to go serve alongside these relief organizations. Our first team leaves in a week, and then we will more teams to follow in the years to come. And, over all this, we are praying – asking our God to protect and redeem lives. Praying for individuals, families, churches and non-profits. We can’t do everything, but we can all do something.
I remember the “1,000 year” flood of Nashville in May of 2010. While it is not on the same scale in regards to the damage of Harvey, it was still devastating. Many people’s homes were flooded, there were daring rescue missions and a huge need for the church to be the church. Our building became a distribution center for Salvation Army and the Red Cross. Everyone in our church was out serving in some way – helping stranded people to cleaning up homes. In that time, we all learned some valuable life-lessons then that apply to all of us where we live today:
- Everything stops in a time of crisis. In our fast paced world, tragedies like this bring us back to reality. Everything should stop in a crisis. Whatever we are doing, we need to focus on what we can do for others. Pray, give & go – times like this take all of us. Whether it is on a national scale or even a friend who is mourning the passing of family member, everything should stop in a time of crisis.
- All people matter. Storms make no distinctions between socioeconomic status, race, gender or any other divisions which we as men create. All people need help in desperate times, and all people matter to God. This is so important for us to remember and to live with every day.
- Stuff is valuable, but it is only temporary. All of our stuff can be gone in an instant. We brought nothing into this world and we will take nothing out. People are more important than possessions, yet we spend so much money and time on stuff. It says of the Early Church in Acts 2, “Selling their possessions and goods, they gave to anyone as he had need.” Never let stuff become more important than people. Invest your life in what matters.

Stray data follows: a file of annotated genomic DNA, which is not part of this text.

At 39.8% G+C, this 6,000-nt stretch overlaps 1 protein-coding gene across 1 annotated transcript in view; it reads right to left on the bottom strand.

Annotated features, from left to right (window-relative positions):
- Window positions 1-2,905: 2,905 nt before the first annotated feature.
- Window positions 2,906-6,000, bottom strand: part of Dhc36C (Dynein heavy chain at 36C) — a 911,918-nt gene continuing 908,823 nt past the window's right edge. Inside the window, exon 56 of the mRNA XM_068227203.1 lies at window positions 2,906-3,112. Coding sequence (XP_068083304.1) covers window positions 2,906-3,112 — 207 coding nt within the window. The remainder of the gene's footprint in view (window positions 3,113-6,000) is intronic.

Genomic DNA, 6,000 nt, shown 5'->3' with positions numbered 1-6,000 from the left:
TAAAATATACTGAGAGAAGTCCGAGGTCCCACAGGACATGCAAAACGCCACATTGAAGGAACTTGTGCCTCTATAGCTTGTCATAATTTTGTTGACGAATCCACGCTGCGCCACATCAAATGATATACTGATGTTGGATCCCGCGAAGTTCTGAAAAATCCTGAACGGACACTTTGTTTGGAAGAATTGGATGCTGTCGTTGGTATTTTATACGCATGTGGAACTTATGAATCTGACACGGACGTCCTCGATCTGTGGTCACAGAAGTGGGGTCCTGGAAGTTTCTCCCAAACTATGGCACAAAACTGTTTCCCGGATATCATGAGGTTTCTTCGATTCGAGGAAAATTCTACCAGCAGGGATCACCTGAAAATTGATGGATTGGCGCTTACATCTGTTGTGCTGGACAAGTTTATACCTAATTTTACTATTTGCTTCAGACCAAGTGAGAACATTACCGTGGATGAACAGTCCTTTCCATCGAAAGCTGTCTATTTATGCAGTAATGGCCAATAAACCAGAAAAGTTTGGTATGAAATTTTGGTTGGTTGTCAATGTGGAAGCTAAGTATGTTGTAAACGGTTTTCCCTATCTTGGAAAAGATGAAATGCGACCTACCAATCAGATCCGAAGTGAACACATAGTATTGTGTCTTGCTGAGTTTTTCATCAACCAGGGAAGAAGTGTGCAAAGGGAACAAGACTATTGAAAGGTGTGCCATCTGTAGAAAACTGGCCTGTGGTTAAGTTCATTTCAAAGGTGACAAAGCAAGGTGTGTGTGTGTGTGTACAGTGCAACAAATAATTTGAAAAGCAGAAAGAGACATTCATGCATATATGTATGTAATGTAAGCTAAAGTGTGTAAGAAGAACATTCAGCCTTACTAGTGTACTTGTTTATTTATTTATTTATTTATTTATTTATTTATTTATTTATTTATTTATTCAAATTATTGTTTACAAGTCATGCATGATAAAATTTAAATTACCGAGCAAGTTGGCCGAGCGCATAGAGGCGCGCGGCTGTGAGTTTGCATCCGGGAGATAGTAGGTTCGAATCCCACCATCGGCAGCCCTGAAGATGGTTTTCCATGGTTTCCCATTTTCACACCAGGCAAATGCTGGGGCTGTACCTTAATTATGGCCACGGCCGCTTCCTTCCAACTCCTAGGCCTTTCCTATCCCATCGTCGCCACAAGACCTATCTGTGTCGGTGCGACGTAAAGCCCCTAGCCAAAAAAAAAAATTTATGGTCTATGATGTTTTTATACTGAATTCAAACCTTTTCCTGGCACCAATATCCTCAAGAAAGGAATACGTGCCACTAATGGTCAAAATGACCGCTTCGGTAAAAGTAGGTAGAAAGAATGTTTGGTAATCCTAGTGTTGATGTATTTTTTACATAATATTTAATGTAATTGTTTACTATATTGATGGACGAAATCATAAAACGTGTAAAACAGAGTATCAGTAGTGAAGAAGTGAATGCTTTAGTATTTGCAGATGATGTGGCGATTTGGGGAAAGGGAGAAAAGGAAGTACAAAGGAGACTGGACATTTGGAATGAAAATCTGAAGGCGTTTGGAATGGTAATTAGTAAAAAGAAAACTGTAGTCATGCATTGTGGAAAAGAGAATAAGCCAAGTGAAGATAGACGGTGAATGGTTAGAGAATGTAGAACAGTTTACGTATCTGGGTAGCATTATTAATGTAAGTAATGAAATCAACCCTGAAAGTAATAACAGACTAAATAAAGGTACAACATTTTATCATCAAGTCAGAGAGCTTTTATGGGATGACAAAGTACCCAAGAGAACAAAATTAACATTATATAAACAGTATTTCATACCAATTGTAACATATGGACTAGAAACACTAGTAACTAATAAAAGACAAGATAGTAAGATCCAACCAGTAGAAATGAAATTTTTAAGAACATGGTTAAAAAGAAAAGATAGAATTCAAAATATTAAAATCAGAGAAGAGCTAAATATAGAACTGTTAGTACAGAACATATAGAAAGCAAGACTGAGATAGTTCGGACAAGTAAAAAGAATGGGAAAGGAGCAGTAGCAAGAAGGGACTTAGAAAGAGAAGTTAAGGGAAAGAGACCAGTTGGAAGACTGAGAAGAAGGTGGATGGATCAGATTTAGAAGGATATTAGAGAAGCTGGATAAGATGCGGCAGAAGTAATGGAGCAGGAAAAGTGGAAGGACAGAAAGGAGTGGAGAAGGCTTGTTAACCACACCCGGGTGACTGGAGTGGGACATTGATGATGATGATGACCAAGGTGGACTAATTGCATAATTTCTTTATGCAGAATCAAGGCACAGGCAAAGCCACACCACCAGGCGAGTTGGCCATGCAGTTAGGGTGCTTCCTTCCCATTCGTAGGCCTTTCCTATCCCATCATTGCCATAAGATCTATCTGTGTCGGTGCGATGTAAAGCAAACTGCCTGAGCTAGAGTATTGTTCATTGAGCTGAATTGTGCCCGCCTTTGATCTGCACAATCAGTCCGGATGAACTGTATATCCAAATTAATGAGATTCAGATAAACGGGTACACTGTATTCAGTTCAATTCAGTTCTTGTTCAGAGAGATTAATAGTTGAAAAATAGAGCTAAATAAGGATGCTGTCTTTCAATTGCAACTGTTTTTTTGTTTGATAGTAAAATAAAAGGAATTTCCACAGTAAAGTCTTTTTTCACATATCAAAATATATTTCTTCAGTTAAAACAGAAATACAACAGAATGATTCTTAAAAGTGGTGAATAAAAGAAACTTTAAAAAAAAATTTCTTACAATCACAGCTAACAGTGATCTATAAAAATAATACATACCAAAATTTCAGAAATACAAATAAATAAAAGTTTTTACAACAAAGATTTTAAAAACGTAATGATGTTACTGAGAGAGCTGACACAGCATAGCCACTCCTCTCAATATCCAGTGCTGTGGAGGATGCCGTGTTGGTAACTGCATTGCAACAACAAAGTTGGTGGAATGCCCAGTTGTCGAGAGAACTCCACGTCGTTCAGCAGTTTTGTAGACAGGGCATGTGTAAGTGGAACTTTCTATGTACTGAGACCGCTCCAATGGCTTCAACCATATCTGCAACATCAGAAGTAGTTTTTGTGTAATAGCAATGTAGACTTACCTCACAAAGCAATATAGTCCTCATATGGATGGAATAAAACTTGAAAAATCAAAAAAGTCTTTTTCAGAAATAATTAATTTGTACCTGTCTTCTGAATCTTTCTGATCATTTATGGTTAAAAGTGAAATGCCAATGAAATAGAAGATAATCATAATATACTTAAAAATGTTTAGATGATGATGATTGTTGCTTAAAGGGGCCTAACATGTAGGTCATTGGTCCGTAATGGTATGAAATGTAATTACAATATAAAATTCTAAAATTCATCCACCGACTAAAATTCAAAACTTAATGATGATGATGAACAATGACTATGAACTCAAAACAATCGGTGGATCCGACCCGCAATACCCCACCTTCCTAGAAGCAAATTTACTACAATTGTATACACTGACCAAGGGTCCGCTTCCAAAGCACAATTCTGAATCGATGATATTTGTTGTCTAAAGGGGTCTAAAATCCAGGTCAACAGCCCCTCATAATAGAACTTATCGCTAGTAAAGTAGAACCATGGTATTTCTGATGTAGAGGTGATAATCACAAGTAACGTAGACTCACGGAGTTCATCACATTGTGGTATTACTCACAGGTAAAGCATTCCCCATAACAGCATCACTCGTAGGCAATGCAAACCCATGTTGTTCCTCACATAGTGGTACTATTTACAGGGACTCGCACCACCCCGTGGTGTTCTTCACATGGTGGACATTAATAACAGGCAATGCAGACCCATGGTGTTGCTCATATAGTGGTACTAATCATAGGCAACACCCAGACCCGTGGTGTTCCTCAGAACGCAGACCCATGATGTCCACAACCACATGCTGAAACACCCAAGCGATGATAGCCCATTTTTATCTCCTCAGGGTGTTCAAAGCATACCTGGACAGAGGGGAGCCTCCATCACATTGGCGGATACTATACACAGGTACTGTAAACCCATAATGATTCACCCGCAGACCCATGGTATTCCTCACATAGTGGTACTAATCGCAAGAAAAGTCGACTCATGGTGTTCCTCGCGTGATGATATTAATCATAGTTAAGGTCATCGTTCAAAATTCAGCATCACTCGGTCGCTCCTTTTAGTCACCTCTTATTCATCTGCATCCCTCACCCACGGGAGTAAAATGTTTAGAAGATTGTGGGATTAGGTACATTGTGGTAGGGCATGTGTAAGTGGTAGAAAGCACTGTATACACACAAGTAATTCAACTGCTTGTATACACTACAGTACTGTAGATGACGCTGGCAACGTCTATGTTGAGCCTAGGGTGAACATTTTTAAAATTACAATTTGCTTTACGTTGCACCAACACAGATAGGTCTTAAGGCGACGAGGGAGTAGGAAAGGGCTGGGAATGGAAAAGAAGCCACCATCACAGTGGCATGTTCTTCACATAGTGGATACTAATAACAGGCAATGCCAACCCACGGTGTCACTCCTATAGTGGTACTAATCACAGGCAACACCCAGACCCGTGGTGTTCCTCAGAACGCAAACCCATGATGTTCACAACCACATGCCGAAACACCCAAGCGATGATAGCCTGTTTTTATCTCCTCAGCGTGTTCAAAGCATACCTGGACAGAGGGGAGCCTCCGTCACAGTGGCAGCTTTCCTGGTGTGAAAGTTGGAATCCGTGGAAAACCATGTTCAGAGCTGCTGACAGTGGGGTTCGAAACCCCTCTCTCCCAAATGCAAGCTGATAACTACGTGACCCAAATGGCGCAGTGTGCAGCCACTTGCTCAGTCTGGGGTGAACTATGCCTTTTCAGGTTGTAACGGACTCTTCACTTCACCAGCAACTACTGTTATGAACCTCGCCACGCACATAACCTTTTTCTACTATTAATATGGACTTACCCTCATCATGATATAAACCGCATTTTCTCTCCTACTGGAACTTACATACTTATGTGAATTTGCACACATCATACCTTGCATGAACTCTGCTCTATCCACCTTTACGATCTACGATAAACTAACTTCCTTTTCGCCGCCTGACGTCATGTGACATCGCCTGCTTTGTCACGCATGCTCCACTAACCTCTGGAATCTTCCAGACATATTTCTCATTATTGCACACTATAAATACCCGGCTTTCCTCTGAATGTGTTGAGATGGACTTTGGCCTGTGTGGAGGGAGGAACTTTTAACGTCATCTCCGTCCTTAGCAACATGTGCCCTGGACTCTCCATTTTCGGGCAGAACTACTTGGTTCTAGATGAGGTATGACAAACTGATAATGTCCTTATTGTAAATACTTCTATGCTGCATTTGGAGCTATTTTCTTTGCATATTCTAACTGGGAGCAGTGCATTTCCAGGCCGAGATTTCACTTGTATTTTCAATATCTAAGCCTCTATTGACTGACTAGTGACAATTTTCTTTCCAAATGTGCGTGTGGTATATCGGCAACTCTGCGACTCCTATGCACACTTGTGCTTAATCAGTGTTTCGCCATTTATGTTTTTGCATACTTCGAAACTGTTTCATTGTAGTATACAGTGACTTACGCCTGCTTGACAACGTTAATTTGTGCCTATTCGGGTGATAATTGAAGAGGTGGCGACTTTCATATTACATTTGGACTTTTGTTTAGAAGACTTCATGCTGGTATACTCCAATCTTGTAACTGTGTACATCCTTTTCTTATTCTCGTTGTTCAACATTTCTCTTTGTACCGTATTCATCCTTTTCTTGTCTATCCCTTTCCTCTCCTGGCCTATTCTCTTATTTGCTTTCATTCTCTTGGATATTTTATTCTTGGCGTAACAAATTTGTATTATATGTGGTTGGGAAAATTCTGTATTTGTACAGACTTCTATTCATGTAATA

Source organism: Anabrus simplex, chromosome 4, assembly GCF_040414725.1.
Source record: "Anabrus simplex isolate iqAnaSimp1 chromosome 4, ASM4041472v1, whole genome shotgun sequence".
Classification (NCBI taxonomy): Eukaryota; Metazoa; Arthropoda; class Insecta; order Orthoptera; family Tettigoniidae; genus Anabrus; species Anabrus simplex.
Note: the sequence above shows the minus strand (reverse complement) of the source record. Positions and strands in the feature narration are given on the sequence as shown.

- These are the times when the church is truly the church. These are the times when we put our faith into practice and love radically. The Church is the hands and feet of Christ. I am so thankful for how the Church responded in Nashville and for how the Church is responding in Houston. We need each other, and we are better together.
Our God is with us through the good times and through the storms. Yet, it is in the storms that we truly feel the closeness with God. It is in the hard times that people are looking for help and for hope. Let’s respond to Houston, and let’s allow this to be a wake-up call for all of us in how we live. After Houston, there will be another time of crisis. We live in a fallen world and all creation groans for redemption. One day there will be no more tragedies, but until that day comes we must continue to meet social needs and spiritual needs. In times of crisis, people want not only physical help but spiritual answers. Let’s respond to Houston every day.